Robert Kuttner is a Cofounder and Coeditor of The American Prospect and a Professor at Brandeis’s Heller School. His latest book is The Stakes: 2020 and the Survival of American Democracy. (September 2020)
Capitalism, Alone: The Future of the System That Rules the World
by Branko Milanovic
For enthusiasts of capitalism, democracy and the market are said to be handmaidens. Both depend on the rule of law. Both express aspects of liberty, prizing opportunity and mobility. During the era of classical liberalism, which began in the late eighteenth century, free commerce and political freedom advanced in tandem.
by Patrick J. Deneen, with a foreword by James Davison Hunter and John M. Owen IV
As if to mock the triumphalism of 1989, liberal democracy has faltered with stunning abruptness. Even the most robust democracies are suffering from dysfunction and defection. The election of Trump in the US, the Brexit quagmire in the UK, and the diminished support for mainstream parties across Europe all reflect …
Crashed: How a Decade of Financial Crises Changed the World
by Adam Tooze
The historian G.M. Trevelyan said that the democratic revolutions of 1848, all of which were quickly crushed, represented “a turning point at which modern history failed to turn.” The same can be said of the financial collapse of 2008. The crash demonstrated the emptiness of the claim that markets could regulate themselves. It should have led to the disgrace of neoliberalism—the belief that unregulated markets produce and distribute goods and services more efficiently than regulated ones. Instead, the old order reasserted itself, and with calamitous consequences. Gross economic imbalances of power and wealth persisted. We are still experiencing the reverberations.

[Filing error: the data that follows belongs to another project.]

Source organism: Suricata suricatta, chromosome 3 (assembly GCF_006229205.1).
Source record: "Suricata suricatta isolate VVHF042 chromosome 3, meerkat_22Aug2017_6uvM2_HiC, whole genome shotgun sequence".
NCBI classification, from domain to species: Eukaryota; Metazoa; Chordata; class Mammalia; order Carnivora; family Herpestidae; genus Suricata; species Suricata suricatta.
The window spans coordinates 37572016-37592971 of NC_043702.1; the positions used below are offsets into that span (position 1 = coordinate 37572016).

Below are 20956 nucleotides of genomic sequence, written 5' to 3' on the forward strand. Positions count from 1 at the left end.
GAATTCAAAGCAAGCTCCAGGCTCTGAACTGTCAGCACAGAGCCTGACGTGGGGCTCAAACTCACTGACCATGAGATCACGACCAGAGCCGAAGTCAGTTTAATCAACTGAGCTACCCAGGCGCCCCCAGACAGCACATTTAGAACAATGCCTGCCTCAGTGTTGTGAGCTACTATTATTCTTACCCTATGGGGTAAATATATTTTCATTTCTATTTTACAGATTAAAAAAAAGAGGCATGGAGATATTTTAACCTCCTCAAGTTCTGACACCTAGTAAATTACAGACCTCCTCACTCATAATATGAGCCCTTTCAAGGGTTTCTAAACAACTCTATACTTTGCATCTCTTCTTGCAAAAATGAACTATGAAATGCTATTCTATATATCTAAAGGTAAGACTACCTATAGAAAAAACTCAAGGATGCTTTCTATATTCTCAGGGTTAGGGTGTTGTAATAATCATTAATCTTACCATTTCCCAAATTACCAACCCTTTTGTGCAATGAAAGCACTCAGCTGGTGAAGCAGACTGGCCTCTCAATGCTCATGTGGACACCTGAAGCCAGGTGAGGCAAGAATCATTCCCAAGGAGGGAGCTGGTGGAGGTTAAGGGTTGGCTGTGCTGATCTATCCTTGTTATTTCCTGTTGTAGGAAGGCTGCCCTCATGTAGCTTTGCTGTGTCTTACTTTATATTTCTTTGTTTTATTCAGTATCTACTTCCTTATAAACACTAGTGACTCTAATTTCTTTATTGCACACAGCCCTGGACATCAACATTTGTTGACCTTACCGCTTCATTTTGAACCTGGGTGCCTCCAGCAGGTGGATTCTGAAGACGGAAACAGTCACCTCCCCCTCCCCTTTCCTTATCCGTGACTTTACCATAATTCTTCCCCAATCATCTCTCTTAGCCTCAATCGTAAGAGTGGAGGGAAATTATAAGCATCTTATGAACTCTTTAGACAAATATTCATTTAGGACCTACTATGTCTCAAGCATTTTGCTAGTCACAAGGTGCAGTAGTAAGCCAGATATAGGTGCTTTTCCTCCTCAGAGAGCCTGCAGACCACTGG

What a splendid era this was going to be, with one remaining superpower spreading capitalism and liberal democracy around the world. Instead, democracy and capitalism seem increasingly incompatible. Global capitalism has escaped the bounds of the postwar mixed economy that had reconciled dynamism with security through the regulation of finance, the empowerment of labor, a welfare state, and elements of public ownership. Wealth has crowded out citizenship, producing greater concentration of both income and influence, as well as loss of faith in democracy. The result is an economy of extreme inequality and instability, organized less for the many than for the few.
The Fissured Workplace: Why Work Became So Bad For So Many and What Can Be Done to Improve It
by David Weil
Private Equity at Work: When Wall Street Manages Main Street
by Eileen Appelbaum and Rosemary Batt
In mid-May, The New York Times reported on appalling labor conditions in the construction of NYU’s new satellite campus in Abu Dhabi. NYU said it had a commitment from both the government of Abu Dhabi and the contractor, the BK Gulf corporation, that workers would be treated decently. But the …
In 22 percent of America’s homes with mortgages, the debt exceeds the value of the house. Young adults begin economic life saddled with student debt that recently reached a trillion dollars, limiting their purchasing power. Middle-class families use debt as a substitute for wages and salaries that have lagged behind the cost of living. This private debt overhang, far more than the obsessively debated question of public debt, retards the recovery.